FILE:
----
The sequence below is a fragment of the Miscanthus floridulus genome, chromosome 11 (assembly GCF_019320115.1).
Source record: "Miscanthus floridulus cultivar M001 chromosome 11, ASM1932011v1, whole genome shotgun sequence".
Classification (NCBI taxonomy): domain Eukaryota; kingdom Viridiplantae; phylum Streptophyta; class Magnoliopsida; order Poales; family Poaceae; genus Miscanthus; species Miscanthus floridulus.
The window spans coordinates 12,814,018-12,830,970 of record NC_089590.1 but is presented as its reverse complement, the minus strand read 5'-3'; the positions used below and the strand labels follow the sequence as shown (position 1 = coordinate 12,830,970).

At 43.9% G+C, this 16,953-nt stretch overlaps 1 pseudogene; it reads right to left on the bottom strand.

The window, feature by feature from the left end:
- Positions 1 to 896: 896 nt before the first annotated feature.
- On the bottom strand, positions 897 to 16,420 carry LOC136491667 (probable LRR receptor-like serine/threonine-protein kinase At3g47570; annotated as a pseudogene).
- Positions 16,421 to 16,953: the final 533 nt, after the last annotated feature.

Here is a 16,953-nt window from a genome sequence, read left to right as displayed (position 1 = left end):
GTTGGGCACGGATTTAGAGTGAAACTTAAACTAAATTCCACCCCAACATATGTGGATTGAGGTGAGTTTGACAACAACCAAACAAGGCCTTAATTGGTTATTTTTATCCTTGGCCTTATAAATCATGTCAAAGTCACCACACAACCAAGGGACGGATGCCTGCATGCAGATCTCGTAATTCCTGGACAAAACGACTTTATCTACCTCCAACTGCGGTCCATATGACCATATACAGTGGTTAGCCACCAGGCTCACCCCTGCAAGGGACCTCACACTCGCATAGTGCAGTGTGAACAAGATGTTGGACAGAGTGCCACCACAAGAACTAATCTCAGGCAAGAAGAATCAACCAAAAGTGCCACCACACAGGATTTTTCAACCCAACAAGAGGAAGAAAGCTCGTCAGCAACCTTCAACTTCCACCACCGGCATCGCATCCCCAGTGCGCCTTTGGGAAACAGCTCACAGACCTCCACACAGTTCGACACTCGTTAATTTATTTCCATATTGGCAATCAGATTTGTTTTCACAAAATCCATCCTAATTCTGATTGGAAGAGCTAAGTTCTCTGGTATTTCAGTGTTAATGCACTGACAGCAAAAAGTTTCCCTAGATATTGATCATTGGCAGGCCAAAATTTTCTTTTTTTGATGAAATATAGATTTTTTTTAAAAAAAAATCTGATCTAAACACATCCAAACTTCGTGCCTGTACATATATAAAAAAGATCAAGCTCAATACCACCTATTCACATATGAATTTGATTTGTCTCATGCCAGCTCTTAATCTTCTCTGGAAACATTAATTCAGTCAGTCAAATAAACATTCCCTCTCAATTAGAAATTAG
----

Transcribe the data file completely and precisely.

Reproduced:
The sequence below is a fragment of the Miscanthus floridulus genome, chromosome 11 (assembly GCF_019320115.1).
Source record: "Miscanthus floridulus cultivar M001 chromosome 11, ASM1932011v1, whole genome shotgun sequence".
Classification (NCBI taxonomy): domain Eukaryota; kingdom Viridiplantae; phylum Streptophyta; class Magnoliopsida; order Poales; family Poaceae; genus Miscanthus; species Miscanthus floridulus.
The window spans coordinates 12,814,018-12,830,970 of record NC_089590.1 but is presented as its reverse complement, the minus strand read 5'-3'; the positions used below and the strand labels follow the sequence as shown (position 1 = coordinate 12,830,970).

At 43.9% G+C, this 16,953-nt stretch overlaps 1 pseudogene; it reads right to left on the bottom strand.

The window, feature by feature from the left end:
- Positions 1 to 896: 896 nt before the first annotated feature.
- On the bottom strand, positions 897 to 16,420 carry LOC136491667 (probable LRR receptor-like serine/threonine-protein kinase At3g47570; annotated as a pseudogene).
- Positions 16,421 to 16,953: the final 533 nt, after the last annotated feature.

Here is a 16,953-nt window from a genome sequence, read left to right as displayed (position 1 = left end):
GTTGGGCACGGATTTAGAGTGAAACTTAAACTAAATTCCACCCCAACATATGTGGATTGAGGTGAGTTTGACAACAACCAAACAAGGCCTTAATTGGTTATTTTTATCCTTGGCCTTATAAATCATGTCAAAGTCACCACACAACCAAGGGACGGATGCCTGCATGCAGATCTCGTAATTCCTGGACAAAACGACTTTATCTACCTCCAACTGCGGTCCATATGACCATATACAGTGGTTAGCCACCAGGCTCACCCCTGCAAGGGACCTCACACTCGCATAGTGCAGTGTGAACAAGATGTTGGACAGAGTGCCACCACAAGAACTAATCTCAGGCAAGAAGAATCAACCAAAAGTGCCACCACACAGGATTTTTCAACCCAACAAGAGGAAGAAAGCTCGTCAGCAACCTTCAACTTCCACCACCGGCATCGCATCCCCAGTGCGCCTTTGGGAAACAGCTCACAGACCTCCACACAGTTCGACACTCGTTAATTTATTTCCATATTGGCAATCAGATTTGTTTTCACAAAATCCATCCTAATTCTGATTGGAAGAGCTAAGTTCTCTGGTATTTCAGTGTTAATGCACTGACAGCAAAAAGTTTCCCTAGATATTGATCATTGGCAGGCCAAAATTTTCTTTTTTTGATGAAATATAGATTTTTTTTAAAAAAAAATCTGATCTAAACACATCCAAACTTCGTGCCTGTACATATATAAAAAAGATCAAGCTCAATACCACCTATTCACATATGAATTTGATTTGTCTCATGCCAGCTCTTAATCTTCTCTGGAAACATTAATTCAGTCAGTCAAATAAACATTCCCTCTCAATTAGAAATTAG